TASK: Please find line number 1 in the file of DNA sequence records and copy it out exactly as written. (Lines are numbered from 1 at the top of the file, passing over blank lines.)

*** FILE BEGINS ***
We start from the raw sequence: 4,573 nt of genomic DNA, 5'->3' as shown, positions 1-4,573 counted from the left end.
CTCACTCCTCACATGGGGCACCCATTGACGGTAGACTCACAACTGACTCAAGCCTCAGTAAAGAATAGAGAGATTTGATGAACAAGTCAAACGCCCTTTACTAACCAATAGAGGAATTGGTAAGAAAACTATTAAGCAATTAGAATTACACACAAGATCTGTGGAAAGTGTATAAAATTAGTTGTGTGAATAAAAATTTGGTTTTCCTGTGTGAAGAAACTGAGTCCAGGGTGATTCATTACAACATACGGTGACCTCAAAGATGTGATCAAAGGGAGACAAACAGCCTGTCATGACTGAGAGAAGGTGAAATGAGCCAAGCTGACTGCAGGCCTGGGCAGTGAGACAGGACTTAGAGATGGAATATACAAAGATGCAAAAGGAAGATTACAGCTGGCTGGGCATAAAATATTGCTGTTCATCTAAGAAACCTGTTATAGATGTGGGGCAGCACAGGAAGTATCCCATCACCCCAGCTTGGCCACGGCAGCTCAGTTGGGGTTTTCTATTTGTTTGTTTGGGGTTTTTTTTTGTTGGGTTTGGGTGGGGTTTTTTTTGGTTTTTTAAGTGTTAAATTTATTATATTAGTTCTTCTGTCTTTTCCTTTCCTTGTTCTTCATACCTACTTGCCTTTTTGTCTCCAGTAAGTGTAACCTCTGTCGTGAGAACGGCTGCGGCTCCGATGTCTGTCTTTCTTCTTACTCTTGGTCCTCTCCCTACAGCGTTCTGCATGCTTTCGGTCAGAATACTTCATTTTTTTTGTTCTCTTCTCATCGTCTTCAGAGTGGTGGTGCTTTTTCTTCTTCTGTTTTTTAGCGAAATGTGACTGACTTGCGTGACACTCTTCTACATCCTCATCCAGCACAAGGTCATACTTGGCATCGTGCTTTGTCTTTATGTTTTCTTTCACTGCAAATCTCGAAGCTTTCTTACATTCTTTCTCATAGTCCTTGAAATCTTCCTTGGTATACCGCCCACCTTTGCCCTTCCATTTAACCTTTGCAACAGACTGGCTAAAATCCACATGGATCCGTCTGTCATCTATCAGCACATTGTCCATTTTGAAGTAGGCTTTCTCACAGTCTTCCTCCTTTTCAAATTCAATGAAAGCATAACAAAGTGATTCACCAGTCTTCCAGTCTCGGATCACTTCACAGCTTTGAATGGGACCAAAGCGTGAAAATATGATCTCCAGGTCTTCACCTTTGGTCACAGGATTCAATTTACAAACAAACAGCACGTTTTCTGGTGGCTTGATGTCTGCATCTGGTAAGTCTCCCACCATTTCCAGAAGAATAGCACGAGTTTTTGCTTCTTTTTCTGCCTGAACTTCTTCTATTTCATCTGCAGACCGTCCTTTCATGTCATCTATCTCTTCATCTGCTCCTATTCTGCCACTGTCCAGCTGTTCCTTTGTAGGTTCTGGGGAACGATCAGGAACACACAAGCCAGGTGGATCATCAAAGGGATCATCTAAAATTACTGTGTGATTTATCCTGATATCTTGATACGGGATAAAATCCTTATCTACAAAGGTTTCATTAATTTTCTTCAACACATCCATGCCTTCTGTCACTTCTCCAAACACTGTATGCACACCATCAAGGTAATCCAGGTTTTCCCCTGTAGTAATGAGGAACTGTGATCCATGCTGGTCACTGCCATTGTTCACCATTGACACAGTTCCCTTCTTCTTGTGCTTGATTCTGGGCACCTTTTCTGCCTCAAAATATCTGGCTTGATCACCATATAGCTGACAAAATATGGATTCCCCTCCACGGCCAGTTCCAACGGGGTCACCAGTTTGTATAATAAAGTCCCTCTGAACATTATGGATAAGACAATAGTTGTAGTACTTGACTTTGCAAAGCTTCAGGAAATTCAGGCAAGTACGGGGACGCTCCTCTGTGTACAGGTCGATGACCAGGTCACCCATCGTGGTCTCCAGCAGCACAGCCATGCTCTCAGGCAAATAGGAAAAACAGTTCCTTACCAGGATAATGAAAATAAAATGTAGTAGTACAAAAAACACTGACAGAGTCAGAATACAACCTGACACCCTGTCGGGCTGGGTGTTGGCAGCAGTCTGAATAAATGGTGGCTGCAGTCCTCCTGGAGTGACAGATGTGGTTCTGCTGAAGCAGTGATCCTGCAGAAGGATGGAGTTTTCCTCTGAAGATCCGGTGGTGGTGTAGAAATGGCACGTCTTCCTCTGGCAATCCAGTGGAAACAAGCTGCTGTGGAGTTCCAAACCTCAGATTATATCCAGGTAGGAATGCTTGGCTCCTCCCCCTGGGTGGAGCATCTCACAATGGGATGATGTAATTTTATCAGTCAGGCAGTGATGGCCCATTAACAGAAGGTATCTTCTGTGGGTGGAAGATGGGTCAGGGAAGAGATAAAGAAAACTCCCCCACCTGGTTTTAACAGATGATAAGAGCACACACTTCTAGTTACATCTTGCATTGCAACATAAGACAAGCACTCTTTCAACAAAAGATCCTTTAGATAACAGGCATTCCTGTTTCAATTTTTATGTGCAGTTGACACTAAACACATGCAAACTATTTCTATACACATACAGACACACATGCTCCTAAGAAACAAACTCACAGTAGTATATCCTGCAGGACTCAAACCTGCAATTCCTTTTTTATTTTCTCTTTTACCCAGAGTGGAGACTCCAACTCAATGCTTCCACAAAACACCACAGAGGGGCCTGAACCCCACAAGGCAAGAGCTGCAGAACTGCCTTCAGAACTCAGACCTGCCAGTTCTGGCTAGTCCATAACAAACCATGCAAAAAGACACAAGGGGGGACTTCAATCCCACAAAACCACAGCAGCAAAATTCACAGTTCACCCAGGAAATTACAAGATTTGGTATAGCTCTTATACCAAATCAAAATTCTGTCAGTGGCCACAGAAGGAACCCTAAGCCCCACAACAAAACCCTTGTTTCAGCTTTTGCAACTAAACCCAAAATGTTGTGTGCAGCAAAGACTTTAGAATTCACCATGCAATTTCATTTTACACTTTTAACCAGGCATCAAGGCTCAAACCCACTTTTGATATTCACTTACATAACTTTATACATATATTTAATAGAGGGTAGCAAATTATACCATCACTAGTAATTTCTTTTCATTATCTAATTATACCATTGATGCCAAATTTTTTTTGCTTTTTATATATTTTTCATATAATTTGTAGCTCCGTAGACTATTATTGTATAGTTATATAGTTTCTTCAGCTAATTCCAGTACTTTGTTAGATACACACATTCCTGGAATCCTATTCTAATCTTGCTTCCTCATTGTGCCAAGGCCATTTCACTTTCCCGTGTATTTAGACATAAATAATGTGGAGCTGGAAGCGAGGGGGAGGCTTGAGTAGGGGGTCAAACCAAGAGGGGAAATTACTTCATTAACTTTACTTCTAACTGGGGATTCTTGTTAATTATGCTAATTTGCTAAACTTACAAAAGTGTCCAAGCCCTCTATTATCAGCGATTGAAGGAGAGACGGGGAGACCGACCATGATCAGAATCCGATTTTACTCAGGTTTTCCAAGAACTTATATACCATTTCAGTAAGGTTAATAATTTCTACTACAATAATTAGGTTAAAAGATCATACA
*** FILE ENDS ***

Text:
We start from the raw sequence: 4,573 nt of genomic DNA, 5'->3' as shown, positions 1-4,573 counted from the left end.